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The American Institute of Aeronautics and Astronautics (AIAA)

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    Collective effort needed to tackle aviation's challenges

    18 June 2014, 4:00 p.m. EDT

    by Lawrence Garrett, AIAA web editor

     

    Axel_Krein_LittlewoodLectureThe issues and challenges facing today’s aviation industry can’t be solved “just by one company, by one country,” said Axel Krein, senior vice president, research and technology, Airbus, during Tuesday evening’s William Littlewood Memorial Lecture. They can “be solved only together,” he said, adding that this week’s AIAA Aviation and Aeronautics Forum and Exposition is an excellent opportunity to bring industry members together for the purpose of “exchanging and defining solutions for tomorrow.”

    Krein touched upon some of the current challenges facing Airbus and the aviation industry, which he said are “not unique to Airbus,” and how his company is addressing them. To illustrate the enormous amount of air traffic in the air globally on any given day, Krein displayed a “day-in-aviation” map. It showed that there are approximately 100,000 flights in the air worldwide in any 24-hour period, with North America seeing the most traffic at 35 percent, followed by Europe and Asia at 25 percent each, then Latin America at 10 percent, with Africa and Oceana drawing only about 5 percent.

    “It’s interesting to see which parts of the world” have the least traffic, said Krein, adding that those are the places where Airbus would like to bring its aircraft. “We would like to see these parts [of the world] also enjoy[ing] the pleasure of air travel and aviation,” he said.

    In terms of market prospects, aviation “is a growth industry” and thus presents a unique opportunity for all involved, Krein said, calling it “the business of tomorrow.” He noted that air traffic has been doubling every 15 years – and is expected to double again in the next 15. It’s not only Airbus that is predicting this, Krein added, it’s just about everyone else in the industry as well. Further laying out the challenges ahead, Krein stated that roughly 3 billion people flew in 2013, and that “in 2032 it is predicted there will be 7 billion people flying.”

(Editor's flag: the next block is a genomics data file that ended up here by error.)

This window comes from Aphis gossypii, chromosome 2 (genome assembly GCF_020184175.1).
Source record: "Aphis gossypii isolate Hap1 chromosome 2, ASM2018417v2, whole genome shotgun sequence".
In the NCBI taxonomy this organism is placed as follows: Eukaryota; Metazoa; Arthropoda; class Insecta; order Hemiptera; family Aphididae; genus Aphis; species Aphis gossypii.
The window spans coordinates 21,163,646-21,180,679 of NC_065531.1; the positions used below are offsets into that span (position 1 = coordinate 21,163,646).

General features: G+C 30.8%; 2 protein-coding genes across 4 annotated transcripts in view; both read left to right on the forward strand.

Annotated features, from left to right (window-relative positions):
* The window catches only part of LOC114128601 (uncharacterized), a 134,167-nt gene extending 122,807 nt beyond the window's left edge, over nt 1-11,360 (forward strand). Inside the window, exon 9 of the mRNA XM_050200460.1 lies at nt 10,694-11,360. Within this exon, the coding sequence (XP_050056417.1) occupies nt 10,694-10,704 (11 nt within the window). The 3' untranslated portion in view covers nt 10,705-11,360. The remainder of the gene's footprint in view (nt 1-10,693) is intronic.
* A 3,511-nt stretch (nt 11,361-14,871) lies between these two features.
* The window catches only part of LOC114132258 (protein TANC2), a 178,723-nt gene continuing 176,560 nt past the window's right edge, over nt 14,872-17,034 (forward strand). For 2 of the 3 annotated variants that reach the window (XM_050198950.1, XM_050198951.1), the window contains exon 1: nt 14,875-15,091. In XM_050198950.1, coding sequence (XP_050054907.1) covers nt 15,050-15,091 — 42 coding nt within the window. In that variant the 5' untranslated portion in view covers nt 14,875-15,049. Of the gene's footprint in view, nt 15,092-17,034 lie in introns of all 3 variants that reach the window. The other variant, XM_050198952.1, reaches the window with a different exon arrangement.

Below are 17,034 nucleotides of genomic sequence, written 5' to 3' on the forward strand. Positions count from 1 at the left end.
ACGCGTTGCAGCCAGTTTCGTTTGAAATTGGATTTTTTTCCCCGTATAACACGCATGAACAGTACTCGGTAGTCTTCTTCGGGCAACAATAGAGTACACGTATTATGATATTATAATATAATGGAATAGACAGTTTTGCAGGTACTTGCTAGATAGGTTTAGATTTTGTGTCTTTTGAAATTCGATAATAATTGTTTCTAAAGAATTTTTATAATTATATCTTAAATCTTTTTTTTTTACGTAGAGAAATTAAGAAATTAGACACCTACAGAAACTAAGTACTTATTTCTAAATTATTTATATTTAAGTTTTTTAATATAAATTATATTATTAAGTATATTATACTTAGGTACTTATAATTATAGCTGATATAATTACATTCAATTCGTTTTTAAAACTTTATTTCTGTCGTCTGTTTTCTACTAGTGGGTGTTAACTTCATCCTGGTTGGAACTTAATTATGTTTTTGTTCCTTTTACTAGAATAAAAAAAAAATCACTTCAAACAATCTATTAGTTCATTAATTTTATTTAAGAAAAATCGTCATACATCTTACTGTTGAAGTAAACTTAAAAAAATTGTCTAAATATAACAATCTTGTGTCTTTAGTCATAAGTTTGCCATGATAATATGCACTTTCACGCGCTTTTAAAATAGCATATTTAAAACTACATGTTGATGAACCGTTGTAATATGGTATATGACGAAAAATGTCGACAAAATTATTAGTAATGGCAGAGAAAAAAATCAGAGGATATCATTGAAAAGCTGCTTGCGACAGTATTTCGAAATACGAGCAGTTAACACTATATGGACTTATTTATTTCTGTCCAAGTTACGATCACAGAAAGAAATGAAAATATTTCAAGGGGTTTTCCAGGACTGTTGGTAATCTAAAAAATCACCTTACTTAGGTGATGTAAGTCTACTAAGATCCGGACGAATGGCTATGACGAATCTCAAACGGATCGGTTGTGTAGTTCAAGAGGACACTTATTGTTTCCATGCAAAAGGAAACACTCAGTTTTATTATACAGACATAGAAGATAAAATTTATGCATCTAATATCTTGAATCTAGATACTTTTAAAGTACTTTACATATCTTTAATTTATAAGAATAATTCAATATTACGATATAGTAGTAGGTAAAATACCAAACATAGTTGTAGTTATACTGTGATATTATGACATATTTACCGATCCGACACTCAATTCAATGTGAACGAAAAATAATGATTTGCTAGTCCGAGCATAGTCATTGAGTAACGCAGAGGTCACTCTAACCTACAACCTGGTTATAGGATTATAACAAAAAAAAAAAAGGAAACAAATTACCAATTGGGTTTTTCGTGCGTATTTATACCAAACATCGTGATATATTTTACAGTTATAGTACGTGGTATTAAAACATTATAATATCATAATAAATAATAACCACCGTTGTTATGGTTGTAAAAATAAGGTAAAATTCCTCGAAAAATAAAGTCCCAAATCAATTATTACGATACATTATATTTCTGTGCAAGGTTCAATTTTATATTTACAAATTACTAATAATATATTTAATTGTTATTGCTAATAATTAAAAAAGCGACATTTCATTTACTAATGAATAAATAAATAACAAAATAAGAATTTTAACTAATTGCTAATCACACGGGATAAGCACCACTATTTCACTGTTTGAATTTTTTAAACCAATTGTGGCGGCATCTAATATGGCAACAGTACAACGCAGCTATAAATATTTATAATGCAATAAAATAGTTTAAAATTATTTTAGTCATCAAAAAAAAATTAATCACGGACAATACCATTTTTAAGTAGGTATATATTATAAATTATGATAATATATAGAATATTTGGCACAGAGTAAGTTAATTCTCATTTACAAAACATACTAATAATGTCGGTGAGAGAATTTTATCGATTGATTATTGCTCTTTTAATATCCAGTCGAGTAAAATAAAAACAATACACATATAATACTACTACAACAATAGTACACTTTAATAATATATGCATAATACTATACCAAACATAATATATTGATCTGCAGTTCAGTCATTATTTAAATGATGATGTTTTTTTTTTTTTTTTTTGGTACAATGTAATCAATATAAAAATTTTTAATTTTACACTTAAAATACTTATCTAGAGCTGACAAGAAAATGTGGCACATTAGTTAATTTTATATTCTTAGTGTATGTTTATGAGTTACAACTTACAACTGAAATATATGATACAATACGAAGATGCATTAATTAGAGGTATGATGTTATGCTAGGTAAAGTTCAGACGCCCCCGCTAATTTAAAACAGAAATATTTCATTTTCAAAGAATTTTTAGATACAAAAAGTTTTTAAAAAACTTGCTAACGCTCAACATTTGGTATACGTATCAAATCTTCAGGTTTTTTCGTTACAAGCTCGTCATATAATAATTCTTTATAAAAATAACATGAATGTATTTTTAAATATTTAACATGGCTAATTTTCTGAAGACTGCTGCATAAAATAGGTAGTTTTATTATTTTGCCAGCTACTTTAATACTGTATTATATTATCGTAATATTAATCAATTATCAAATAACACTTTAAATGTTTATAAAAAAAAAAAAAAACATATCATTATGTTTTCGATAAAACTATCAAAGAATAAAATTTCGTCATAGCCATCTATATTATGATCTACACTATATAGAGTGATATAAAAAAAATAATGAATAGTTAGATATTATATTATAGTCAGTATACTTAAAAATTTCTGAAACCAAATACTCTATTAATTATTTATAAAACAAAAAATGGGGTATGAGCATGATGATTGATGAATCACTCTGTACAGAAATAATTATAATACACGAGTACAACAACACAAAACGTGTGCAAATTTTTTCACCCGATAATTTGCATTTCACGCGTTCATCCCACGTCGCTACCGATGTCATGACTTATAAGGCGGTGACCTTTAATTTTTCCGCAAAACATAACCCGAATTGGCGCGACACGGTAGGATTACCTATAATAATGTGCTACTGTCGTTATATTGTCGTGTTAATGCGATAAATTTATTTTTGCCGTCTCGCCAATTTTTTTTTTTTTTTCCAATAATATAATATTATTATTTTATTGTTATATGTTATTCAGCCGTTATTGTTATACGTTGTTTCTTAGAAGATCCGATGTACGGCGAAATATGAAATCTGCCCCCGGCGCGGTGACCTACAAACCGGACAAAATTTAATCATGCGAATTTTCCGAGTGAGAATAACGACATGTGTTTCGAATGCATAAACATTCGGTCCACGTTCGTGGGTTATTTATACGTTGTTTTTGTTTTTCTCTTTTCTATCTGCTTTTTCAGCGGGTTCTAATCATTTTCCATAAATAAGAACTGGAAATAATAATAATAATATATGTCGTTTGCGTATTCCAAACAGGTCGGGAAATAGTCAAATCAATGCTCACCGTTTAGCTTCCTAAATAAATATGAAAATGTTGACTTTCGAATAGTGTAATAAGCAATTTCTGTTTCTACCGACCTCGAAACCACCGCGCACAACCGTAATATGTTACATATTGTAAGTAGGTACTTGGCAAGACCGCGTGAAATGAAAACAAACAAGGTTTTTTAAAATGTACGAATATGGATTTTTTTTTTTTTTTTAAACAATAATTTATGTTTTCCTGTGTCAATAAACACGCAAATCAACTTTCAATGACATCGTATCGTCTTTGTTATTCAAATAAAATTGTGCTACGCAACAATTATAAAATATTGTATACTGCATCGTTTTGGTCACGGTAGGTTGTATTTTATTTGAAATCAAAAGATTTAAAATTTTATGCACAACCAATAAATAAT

Krein shared Airbus’ technology overview and discussed future trends and roadmaps. He said he sees potential for around 30,000 new aircraft deliveries by 2032, adding that other predictions are “very similar independently of who you ask.” According to Krein, assuming all of these new aircraft are in the air by 2030, it would mean a doubling of the current number of annual flights from 100,000 to 200,000. Krein asked, “Can the aviation system cope with such growth?” Answering part of his own question, he said, “We don’t find enough pilots in the world, and they can’t be trained fast enough.” Krein was adamant that industry must find solutions to these challenges, saying “the whole chain needs to be optimized,” and industry “need[s] to work together.”

    Among the diverse challenges presented by customers, Krein listed the following: Flying more economically, flying more safely and simply (reducing door-to-door time, for example); environmental targets (flying green, reducing CO2 footprint and lowering noise); and increased competition, with emerging contenders in the plus-100 seat market. While trying to maintain Airbus’ current market share in the face of growing challenges and competition, Krein said, “The market share in the future cannot be predicted, but [Airbus is] focused on keeping it at 50 percent.”

    Krein described Airbus’ technology progression through its aircraft manufacturing history, from its first A300 in 1974 all the way to the current A350, which he said is “in the last phases of flight test.” The improved aerodynamics, combined with the low weight of the plane’s airframe – which is now 50 percent composite, he said – translates into a 25 percent fuel savings. Krein said the plane’s interior has a “superb cabin with the widest cross-section in the industry.” He said Airbus anticipates certification in the coming months, with the plane set to enter service by the end of the year.

    Future areas of focus, said Krein, include improving derivatives (cost, performance, lead time); developing new technologies such as counter-rotating open rotor technology; laminar flow wings; ground vibration tests; and additive layer manufacturing, which he said “reduces needed material 90 percent, and reduces weight and cost 30 percent.”

    During the past 20 years, said Krein, the company has increased its production rate “by about a factor of 12,” and they are now seeing robots and humans interacting with each other in the same workspace. “We are going to see a completely new way of designing aircraft” to keep production affordable, he predicted.

    Krein briefly touched on Europe’s equivalent of NextGen, called SESAR, while showing a video on coping with air traffic growth. A joint program called initial-4D trajectory management is expected to help air travel become even more predictable in the future, by connecting aircraft and ground systems to optimize the aircraft trajectory in three dimensions plus time.

    Krein offered a glimpse into the longer term future of aviation with a video that asked theoretical questions, including: Will aircraft fly on solar power? Will future aircraft have artificial intelligence that enables them to change shapes? Will we be able to reach our destination within three hours no matter what the distance? Krein said he’s not sure exactly what the future will look like, but Airbus definitely “wants to be part of it.” The outlook for aviation, he said, “should excite younger people about what our industry is all about, and what we might be doing in the future.”

     

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